To help industry partners better understand public health’s needs, Angela Dunn, MD, MPH, Executive Director at Salt Lake County Health Department and CSTE President, shared “a day in the life” of a local or state public health department, where daily tasks range from working on infectious diseases like COVID-19 and foodborne illness to non-infectious challenges like suicides, opioid overdoses, or natural disasters.
“A lot of technology that has come out is very healthcare-system focused, and we need to figure out how to translate that to public health. What we do is different,” Dunn noted.
Dunn encouraged attendees to consider public health early in the lifecycle of development, not as an afterthought.
“The private sector has this cadre of creative, forward-thinking, fast-paced risk takers that can partner with the public health sector that’s full of passionate, committed people who are there to protect and secure the health of their communities. When they come together…magic can happen,” she said.
Day 2: Listening, learning, and looking forward
The second day focused on learning and collaborating with industry. It provided a unique forum for CDC and ONC to work with and learn from different industry experts, including healthcare providers, software and systems developers, academia, consultants, and other private and non-profit organizations.
During the day’s sessions, participants learned about cutting-edge solutions that can benefit public health, including:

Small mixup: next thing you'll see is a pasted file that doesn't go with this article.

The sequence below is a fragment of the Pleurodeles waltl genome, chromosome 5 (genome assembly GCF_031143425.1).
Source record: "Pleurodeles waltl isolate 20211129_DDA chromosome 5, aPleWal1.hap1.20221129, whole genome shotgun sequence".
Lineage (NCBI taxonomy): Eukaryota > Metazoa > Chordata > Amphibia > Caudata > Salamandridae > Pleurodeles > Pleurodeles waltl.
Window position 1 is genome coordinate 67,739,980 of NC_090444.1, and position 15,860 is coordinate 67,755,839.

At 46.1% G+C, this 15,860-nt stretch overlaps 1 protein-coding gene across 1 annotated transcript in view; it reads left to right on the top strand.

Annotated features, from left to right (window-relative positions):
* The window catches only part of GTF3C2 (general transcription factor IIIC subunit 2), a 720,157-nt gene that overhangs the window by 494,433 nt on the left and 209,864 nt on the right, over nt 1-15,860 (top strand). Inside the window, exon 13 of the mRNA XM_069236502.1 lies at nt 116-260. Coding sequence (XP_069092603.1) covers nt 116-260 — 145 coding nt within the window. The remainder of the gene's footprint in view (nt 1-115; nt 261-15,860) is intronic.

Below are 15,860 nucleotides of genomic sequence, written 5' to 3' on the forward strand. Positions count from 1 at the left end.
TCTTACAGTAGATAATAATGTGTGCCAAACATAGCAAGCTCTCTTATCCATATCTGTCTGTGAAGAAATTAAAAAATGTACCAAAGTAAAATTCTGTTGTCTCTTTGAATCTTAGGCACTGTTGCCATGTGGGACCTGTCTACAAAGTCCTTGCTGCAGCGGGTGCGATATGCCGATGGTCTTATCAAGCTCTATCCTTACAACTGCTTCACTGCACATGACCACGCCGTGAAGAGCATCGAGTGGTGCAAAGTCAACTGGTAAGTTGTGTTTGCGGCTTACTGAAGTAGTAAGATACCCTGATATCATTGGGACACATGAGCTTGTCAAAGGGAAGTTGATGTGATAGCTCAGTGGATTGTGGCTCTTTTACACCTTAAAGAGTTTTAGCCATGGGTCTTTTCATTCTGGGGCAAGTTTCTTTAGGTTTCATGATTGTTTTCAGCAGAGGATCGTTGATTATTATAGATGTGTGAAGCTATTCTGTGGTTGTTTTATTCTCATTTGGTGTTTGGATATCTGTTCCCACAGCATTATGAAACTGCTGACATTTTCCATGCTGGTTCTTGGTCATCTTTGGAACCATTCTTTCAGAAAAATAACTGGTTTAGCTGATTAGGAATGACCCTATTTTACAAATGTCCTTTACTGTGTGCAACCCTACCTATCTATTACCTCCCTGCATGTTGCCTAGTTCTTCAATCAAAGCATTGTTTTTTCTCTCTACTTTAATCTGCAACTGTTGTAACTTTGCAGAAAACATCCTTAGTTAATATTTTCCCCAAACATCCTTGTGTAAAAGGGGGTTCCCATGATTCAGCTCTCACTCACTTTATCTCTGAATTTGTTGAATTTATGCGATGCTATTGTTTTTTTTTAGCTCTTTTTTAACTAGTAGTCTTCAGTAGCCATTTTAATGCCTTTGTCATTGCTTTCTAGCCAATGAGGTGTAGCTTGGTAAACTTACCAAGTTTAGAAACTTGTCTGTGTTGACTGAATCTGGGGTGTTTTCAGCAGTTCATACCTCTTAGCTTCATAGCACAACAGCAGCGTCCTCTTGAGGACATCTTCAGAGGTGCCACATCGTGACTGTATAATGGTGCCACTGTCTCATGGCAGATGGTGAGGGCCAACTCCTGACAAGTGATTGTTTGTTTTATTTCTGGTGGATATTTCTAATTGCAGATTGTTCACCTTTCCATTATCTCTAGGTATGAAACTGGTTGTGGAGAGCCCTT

- Tools designed to identify underserved populations and improve health equity;
- Tools that help track, analyze, simulate, and predict infectious disease outcomes;
- Consulting services to bring sustainable approaches to unique public health needs;
- Approaches for disease prediction modeling;
- Federated learning approaches that advance machine learning while preserving privacy; and
- Ideas to support building a “national weather service” for infectious disease
Topics also focused on how public-private partnerships can save lives during a public health response. Washington State’s Secretary of Health, Umair Shah, MD, MPH, said that, as the location of the first COVID-19 case and the first state to respond, they harnessed an “all-star lineup” of private sector partners — including Amazon, Starbucks, Microsoft, Seattle Seahawks, Costco, Google, Kaiser Permanente, and others.
Shah shared that Starbucks partnered with their agency to speed up COVID-19 vaccination clinics, paraphrasing the offer: “If we can get lattes in the hands of people 30 to 35 percent more efficiently, we guarantee you that we can get your mass vaccination site to get vaccines in the arms of Washingtonians 30 to 35 percent more efficiently.” He talked about how Amazon, CareEvolution, and the Health Department partnered on logistics to get next-day delivery on COVID-19 tests for Washington’s citizens. And how Amazon said to them, “Look, your call tree doesn’t seem to make sense. We’re going to go ahead and help you with that.”
“We’ve got to work together,” Shah said, “because that’s what Americans and the American public expect from our leaders across this nation.”
Building the future together
Following the two-day event, the expectation is to continue engaging with industry regularly.
“Overall, the event was incredibly successful,” said Agnes Warner, MPA, MS, CDC’s Data Modernization Initiative Partnerships Lead. “We look forward to many more engagements in the future.”
Andrea Palm, Deputy Secretary of the Department of Health and Human Services, summed up Industry Day’s spirit best, saying that collaboration “is the foundation on which we are really going to move our public health system forward.”
If you have any additional questions, please contact DMIPartnerships@cdc.gov.